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Havaianas wins French Court of Appeal trademark case

Havaianas has won a case in the Court of Appeal of Paris acknowledging the distinctiveness of its graphic trademark in a case against Too Beach, a French wholesaler that specialises in the distribution of beach products.

The court found the brand’s figurative trademark — which is a pattern composed of two symmetrical sequences of geometrical figures in the form of an elongated S, intertwined and positioned slantwise — was readily identifiable.

It continued: “[The] sign is independent of the various products that bears it and presents a purely arbitrary character in order to designate clothing products; its decorative aspect does not exclude its capability of fulfilling its function as an individual mark as long as it allows the consumer to identify the commercial origin of the products manufactured and marketed by [Havaianas parent company] Alpargatas, in particular the Havaianas thongs [flip flops]”.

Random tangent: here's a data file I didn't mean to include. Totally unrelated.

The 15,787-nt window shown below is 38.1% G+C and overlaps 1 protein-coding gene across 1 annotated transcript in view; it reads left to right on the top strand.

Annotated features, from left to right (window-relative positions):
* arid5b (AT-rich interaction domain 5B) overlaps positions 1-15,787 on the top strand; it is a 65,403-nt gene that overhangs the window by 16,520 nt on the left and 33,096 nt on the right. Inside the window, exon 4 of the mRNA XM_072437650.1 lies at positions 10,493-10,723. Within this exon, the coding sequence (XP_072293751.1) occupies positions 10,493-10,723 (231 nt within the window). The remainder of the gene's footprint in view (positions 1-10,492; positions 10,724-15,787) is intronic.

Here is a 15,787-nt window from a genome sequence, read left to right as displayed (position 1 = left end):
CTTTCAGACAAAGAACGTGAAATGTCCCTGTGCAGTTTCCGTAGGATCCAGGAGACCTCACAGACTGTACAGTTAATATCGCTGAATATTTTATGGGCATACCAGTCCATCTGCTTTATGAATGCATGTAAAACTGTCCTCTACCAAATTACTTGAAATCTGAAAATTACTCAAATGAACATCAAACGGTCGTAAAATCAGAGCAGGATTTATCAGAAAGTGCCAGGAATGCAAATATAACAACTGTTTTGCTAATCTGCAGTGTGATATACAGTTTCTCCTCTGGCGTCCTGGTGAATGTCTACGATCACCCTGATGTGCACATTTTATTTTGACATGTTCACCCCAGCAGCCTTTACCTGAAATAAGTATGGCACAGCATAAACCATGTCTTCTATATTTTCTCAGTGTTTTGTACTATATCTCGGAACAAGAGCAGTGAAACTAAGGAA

A Havaianas spokeswoman told Drapers the decision sets an important precedent across the UK and the rest of the European Union: “It means Alpargatas is conferred certain exclusive rights resulting from the trademark registration, including the right to exclusive use of the mark. The non-authorised use of the trademark by other companies in the UK will amount to trademark infringement, likely to be prosecuted in courts.”

Havaianas said over the past five years it has launched 30 similar lawsuits in Europe, sent more than 360 cease and desist letters to infringers and 1.2 million fake Havaianas were seized by customs.

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